245 Dirt Bike, ATV Riders Sought by DC Police

What to Know

  • It is illegal to ride dirt bikes or ATVs on D.C. streets. Residents are fed up with riders who block traffic.
  • D.C. police seek to arrest 245 persons of interest shown in surveillance images.
  • Riders recently stopped an ambulance transporting a sick child, and dragged a police officer.

D.C. police are cracking down on people who illegally ride dirt bikes and all-terrain vehicles on city streets -- and they're asking for help from the public.

Surveillance images of 245 persons of interest were released Thursday by the Metropolitan Police Department, which is offering a $250 reward for tips. All of the photos can be viewed in a document on the police department's website.

Residents of D.C., Maryland and Virginia are fed up with dirt bike and ATV riders who swarm streets, Police Chief Cathy Lanier said. Riders recently hit and dragged a D.C. police officer and stopped an ambulance transporting a sick child

"We have had enough, our community has had enough, and the riders that we can identify, we are going to aggressively prosecute," she said. "The bikes we have seized will be destroyed."

040716 dirt bike atv persons of interest
Metropolitan Police Department
Persons of interest sought by D.C. police for illegally riding dirt bikes and ATVs on public streets

Lanier spoke Thursday morning at a meeting of law enforcement officials from across the region, including members of the Prince George’s County Police Department, Maryland State Police and United States Park Police.

It is illegal to ride a dirt bike or ATV on D.C. streets, sidewalks, alleyways and trails. Riders have hit police officers and civilians, and 14 riders still are sought in connection with the May 2015 shooting death of reporter Charnice Milton.

A D.C. police officer was hit over the weekend by a group of ATV and dirt bike riders, as News4 previously reported. Lanier said the officer is off-duty after being injured.

"They made contact with his bike and dragged him," the police chief said.

Officers recovered an ATV involved, but have not identified the rider.

How to Report an ATV or Dirt Bike Rider

If you see an ATV or dirt bike being operated illegally in D.C., take note of how you can describe the rider, vehicle and location, police say on the department's website. Call 202-727-9099 and report what you saw.

If your tip leads to the identification of the rider and the seizure of the vehicle, the MPD's Command Information Center will give you a tip-tracking number you can use to collect a $250 reward.

How DC Officials Are Cracking Down on 'Menacing and Dangerous' Riders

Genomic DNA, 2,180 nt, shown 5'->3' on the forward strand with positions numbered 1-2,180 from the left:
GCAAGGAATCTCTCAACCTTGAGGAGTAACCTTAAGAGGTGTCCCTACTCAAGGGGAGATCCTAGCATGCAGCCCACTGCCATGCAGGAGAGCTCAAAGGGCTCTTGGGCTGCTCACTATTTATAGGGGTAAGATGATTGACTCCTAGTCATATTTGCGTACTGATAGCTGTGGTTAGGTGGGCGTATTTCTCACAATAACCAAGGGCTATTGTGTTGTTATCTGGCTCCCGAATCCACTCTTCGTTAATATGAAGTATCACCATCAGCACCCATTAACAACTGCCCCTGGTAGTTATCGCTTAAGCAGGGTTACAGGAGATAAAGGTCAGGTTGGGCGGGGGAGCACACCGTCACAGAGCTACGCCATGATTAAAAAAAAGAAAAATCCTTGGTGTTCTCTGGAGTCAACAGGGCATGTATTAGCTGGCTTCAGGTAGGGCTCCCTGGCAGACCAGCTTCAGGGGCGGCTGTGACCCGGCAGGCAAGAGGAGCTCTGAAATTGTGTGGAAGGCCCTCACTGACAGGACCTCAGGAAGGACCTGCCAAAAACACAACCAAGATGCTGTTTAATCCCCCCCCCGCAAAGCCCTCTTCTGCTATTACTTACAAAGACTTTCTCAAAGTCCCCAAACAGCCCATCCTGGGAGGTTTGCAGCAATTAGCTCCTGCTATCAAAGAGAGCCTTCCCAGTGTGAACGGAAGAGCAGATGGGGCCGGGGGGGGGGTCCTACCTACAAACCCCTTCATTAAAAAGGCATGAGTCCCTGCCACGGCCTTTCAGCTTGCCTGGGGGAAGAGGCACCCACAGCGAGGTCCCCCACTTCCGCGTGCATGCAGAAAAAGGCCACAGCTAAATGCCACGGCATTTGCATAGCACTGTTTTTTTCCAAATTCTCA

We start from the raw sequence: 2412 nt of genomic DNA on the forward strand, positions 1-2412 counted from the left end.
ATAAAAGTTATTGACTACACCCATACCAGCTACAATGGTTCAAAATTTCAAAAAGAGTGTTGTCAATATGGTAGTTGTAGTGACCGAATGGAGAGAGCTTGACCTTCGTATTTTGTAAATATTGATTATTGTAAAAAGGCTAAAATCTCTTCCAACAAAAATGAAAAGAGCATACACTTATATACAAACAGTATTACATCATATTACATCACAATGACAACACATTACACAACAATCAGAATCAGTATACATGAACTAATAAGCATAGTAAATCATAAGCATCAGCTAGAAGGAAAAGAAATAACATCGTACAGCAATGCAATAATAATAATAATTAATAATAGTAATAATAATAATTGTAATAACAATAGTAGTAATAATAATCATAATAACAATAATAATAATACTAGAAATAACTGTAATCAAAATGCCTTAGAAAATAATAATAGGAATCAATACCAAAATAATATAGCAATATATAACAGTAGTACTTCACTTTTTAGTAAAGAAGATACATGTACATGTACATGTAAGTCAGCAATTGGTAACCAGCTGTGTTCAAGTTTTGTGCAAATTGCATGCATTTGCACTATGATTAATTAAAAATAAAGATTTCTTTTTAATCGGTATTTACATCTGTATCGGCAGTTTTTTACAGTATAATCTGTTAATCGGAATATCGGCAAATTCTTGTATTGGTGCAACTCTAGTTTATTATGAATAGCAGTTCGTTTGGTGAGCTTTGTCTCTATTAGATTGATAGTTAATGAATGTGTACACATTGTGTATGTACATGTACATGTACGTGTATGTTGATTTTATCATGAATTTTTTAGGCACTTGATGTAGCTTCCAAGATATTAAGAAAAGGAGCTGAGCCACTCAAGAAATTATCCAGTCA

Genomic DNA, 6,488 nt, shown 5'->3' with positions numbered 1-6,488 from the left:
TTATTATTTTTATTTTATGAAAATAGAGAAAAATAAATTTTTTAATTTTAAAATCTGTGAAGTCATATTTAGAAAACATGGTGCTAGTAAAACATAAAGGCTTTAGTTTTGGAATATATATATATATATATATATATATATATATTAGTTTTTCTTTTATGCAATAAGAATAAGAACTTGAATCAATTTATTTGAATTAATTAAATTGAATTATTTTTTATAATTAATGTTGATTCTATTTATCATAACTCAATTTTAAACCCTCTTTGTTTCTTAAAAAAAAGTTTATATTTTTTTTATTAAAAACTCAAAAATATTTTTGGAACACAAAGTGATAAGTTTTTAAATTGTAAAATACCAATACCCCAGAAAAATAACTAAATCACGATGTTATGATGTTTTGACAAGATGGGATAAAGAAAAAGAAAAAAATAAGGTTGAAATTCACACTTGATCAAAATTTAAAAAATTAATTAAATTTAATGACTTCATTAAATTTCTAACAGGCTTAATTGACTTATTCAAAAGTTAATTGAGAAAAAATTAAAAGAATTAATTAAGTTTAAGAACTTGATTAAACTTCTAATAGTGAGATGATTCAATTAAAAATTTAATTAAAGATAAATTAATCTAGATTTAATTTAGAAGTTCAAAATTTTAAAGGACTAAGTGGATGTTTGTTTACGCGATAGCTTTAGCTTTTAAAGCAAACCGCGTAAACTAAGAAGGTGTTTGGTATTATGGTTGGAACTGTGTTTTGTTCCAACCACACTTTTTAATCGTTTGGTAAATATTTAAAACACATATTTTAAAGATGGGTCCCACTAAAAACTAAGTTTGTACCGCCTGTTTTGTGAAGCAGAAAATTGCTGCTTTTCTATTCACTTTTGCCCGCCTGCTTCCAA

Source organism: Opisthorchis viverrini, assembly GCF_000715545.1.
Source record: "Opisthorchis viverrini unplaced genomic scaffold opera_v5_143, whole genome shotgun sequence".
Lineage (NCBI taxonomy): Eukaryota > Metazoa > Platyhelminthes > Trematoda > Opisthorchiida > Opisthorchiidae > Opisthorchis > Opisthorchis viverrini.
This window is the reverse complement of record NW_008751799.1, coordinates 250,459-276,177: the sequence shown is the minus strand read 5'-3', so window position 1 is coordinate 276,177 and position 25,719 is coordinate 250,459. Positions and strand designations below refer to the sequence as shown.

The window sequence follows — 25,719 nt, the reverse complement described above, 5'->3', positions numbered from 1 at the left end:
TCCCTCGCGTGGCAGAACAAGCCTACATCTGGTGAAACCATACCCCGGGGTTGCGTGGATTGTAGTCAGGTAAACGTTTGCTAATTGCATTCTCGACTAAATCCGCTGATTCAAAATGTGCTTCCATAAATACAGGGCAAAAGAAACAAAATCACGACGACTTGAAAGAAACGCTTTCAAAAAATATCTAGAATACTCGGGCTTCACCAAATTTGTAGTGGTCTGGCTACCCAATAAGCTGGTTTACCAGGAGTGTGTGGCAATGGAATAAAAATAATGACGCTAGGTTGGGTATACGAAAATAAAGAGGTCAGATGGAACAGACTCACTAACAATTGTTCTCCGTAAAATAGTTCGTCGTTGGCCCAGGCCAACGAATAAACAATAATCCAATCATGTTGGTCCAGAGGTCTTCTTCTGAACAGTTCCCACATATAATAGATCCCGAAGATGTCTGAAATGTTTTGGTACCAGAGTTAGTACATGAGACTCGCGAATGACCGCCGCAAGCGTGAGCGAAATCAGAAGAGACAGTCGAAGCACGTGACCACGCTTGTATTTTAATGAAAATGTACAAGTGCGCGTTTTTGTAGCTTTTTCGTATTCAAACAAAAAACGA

Dirt bikes and ATVs confiscated in D.C. will be destroyed starting in May, Lanier said.

"We want to be able to turn these into scrap," Deputy Mayor for Public Safety and Justice Kevin Donahue said.

D.C. officials are pursuing legislation that would strengthen their ability to keep dirt bikes and ATVS being ridden illegally. The vehicles can be destroyed if they are found without serial numbers or licenses, but they cannot be destroyed if they have that identifying information. Under the current system, the same bike has been seized by police and recovered multiple times by different people, Donahue said.

Attorney General Karl A. Racine said riders can expect to be charged.

"[Riders] may think that they're just going out for a joyride, but they're causing a menacing and dangerous atmosphere, and they will be prosecuted," he said.

Between July 2013 and July 2015, about 169 arrests of dirt bike and ATV riders were referred to prosecutors, Racine said. About 85 percent of those cases were prosecuted. From July 2015 to Wednesday, prosecutors received 34 cases, and more are expected.

The offenders are mostly young adults age 18 to 24, but some are grown men, Racine said. First-time offenders usually are sentenced with probation.

MPD officers do not chase the vehicles because doing so puts officers and the public at risk, the police chief said. 

"If a police officer in a police cruiser attempts to pursue these vehicles, what we know will happen, because we've seen it happen, is they will go up on the sidewalks and they will strike pedestrians. We're not going to do that," she said. "It's very frustrating for us as well."

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